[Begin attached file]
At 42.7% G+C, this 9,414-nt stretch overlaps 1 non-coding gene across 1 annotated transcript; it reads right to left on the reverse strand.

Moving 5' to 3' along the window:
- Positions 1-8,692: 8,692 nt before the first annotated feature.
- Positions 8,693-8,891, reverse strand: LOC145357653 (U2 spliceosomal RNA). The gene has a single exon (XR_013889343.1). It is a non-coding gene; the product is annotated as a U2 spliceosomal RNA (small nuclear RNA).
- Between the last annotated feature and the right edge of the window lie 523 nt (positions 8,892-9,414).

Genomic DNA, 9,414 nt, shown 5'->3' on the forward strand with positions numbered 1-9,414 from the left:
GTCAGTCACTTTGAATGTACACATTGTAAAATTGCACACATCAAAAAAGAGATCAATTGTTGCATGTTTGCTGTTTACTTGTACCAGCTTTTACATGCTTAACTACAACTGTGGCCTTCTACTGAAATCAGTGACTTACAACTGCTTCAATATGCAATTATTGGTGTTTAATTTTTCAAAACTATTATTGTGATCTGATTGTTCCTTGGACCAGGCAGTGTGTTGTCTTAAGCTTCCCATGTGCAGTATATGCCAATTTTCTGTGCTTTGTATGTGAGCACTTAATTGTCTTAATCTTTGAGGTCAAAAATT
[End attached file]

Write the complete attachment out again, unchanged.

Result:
At 42.7% G+C, this 9,414-nt stretch overlaps 1 non-coding gene across 1 annotated transcript; it reads right to left on the reverse strand.

Moving 5' to 3' along the window:
- Positions 1-8,692: 8,692 nt before the first annotated feature.
- Positions 8,693-8,891, reverse strand: LOC145357653 (U2 spliceosomal RNA). The gene has a single exon (XR_013889343.1). It is a non-coding gene; the product is annotated as a U2 spliceosomal RNA (small nuclear RNA).
- Between the last annotated feature and the right edge of the window lie 523 nt (positions 8,892-9,414).

Genomic DNA, 9,414 nt, shown 5'->3' on the forward strand with positions numbered 1-9,414 from the left:
GTCAGTCACTTTGAATGTACACATTGTAAAATTGCACACATCAAAAAAGAGATCAATTGTTGCATGTTTGCTGTTTACTTGTACCAGCTTTTACATGCTTAACTACAACTGTGGCCTTCTACTGAAATCAGTGACTTACAACTGCTTCAATATGCAATTATTGGTGTTTAATTTTTCAAAACTATTATTGTGATCTGATTGTTCCTTGGACCAGGCAGTGTGTTGTCTTAAGCTTCCCATGTGCAGTATATGCCAATTTTCTGTGCTTTGTATGTGAGCACTTAATTGTCTTAATCTTTGAGGTCAAAAATT